Last Updated on August 17, 2023 by Sophie
Lifestyle creep is a pretty common (and hard to break) pattern of spending whereby, as people’s salary increase and they therefore have more disposable income, they are more likely to spend more on discretionary and lifestyle expenses. Here are some common examples of lifestyle creep, as well as how to prevent lifestyle creep!
Lifestyle creep is also commonly referred to as lifestyle inflation. Lifestyle creep typically happens after someone gets a salary raise, develops a money-making side hustle, or pays off a debt.
What is lifestyle creep?
Lifestyle creep is just as insidious as it sounds. For example, when your salary increases, you may end up moving to a more expensive apartment and spending more money on things that aren’t necessities, such as more luxurious clothing, dinners, or vacations. This all ‘creeps’ up on you, and before you know it, you have way too many clothes, your apartment costs too much, and you’re in credit card debt.
One of the key hallmarks of lifestyle creep is that, as discretionary income rises (such as if you’re starting a freelancing side hustle), so does the thought that things that were once considered luxuries become considered to be necessities. It’s the beginning of the belief that things that were once considered non-essential have become essential and it’s a ‘right’ to have these things, as opposed to a privilege.
And, one of the most important things to note about lifestyle creep is that it doesn’t just affect the here and now but will also affect how much you put away into savings, your emergency fund, your retirement fund, and it is also one of the main barriers to building long term wealth. A prime symptom of lifestyle creep is that, even if your earnings have gone up, your savings account has stayed the same.
If your salary decreases in the future, then lifestyle creep can also be an issue as you may continue to live beyond your means, believing that all of the things that are luxuries are ‘necessities’ to your life and ‘needs’ rather than ‘wants’.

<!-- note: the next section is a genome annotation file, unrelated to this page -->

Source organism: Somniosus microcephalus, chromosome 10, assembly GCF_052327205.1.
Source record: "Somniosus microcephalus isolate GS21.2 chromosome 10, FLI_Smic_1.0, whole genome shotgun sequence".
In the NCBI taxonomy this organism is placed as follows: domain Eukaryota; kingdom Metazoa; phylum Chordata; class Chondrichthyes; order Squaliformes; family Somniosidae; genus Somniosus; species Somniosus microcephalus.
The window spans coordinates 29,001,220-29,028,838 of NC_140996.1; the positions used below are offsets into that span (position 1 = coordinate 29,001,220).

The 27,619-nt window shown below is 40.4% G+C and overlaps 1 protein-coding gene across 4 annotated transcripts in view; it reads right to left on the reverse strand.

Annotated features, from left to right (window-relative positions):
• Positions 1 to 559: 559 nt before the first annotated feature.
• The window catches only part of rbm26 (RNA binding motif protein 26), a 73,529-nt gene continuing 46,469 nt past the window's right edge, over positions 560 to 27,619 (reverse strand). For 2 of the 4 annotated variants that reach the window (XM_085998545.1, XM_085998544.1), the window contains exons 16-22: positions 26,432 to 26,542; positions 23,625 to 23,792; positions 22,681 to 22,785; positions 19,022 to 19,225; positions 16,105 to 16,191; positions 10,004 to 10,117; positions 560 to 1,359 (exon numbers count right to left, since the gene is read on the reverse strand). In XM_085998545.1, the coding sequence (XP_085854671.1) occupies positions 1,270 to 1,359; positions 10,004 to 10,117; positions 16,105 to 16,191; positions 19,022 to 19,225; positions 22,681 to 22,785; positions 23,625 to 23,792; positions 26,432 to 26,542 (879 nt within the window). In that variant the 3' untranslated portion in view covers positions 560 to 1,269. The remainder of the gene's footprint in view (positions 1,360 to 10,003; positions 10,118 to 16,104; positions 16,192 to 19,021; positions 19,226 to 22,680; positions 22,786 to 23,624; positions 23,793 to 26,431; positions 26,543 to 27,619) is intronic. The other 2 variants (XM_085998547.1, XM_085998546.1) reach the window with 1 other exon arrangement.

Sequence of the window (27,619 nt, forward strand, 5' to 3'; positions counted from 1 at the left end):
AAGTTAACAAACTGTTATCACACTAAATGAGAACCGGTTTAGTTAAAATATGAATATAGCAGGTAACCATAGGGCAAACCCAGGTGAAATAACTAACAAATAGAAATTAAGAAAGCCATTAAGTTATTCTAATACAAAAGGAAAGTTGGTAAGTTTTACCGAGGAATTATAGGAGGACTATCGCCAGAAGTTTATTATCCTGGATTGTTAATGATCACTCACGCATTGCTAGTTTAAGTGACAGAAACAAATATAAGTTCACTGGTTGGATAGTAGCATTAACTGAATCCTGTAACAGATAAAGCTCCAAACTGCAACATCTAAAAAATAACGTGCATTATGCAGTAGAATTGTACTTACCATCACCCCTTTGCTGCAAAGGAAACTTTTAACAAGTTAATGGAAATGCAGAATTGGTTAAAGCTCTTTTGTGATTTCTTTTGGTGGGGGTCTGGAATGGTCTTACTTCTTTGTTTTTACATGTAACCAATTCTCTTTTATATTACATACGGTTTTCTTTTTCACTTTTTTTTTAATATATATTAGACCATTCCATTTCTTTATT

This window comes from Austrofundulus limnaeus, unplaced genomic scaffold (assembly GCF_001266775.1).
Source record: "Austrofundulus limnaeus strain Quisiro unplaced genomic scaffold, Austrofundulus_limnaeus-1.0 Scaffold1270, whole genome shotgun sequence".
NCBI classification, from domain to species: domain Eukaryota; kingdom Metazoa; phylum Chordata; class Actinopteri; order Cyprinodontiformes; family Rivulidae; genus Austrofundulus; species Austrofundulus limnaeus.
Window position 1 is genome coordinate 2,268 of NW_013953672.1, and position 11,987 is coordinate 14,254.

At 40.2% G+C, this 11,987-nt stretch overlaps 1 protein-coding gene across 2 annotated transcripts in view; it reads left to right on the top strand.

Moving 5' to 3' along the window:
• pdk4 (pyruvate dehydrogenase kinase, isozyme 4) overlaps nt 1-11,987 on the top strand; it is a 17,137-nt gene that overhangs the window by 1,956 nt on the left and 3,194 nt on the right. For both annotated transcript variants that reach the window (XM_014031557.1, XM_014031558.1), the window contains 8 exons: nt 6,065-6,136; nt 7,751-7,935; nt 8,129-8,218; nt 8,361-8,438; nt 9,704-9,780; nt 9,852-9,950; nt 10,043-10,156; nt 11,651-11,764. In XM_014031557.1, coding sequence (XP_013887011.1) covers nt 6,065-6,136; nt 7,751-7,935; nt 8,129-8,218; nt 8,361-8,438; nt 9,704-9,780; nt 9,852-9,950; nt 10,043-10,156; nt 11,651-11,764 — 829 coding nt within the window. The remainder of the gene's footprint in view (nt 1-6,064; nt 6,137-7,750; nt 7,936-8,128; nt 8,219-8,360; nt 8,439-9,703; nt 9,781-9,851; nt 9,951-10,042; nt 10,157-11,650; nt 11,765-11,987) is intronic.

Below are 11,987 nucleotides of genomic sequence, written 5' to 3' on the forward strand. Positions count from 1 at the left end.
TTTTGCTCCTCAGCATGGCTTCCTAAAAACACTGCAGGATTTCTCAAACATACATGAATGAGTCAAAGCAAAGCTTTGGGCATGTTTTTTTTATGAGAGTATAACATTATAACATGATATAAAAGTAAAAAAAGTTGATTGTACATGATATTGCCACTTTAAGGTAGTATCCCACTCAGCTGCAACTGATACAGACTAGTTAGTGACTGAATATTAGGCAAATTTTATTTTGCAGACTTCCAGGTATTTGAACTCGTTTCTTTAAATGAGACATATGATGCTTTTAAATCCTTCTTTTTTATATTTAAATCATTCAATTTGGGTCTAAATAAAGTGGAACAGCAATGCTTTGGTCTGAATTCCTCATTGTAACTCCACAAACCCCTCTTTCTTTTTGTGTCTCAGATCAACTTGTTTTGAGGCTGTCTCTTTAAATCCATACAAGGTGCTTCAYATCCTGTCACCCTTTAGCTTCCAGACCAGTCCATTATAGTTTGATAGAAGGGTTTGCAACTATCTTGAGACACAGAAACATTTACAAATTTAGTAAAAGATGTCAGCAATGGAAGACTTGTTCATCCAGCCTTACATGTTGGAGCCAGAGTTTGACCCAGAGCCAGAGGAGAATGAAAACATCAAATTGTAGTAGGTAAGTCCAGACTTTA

Lifestyle inflation can affect anyone, but there are some people that are more susceptible than others. You don’t have to earn six figures a year to experience lifestyle creep. Lifestyle creep is most prevalent in two demographics: those nearing retirement age, and young savers.
For near retirees, they are likely at the peak of their financial careers and have often paid off a lot of the ‘big expenses’ (i.e. child costs and mortgages). For young savers, who tend to be in their mid to late 20s to early 30s, they may have their first well-paying job, and are often not as well versed in managing finances or a budget.
Lifestyle creep examples
Apartment/ housing cost
For me personally, the largest lifestyle creep expense I’ve ever experienced was my living situation. As my income increased (and therefore so did my disposable income), I decided that I wanted to live on my own in an apartment.
Living alone doesn’t just mean a higher rent, but also that there’s no one to split bills with, no one to split the TV license, local housing taxes, and a myriad of other expenses.
Food and drink
There’s a worn out joke among millennials and younger generations that ‘if we just stopped buying coffee,’ then we would be able to afford a mortgage. While this is definitely untrue, there is an element of truth to the fact that extra food and drinks are a common sign of lifestyle creep.
For example, rather than only going out for coffee occasionally, someone might choose to buy coffee out on a daily basis. Or, rather than often opting to choose cheaper options at a restaurant, they might continually opt to select more expensive options.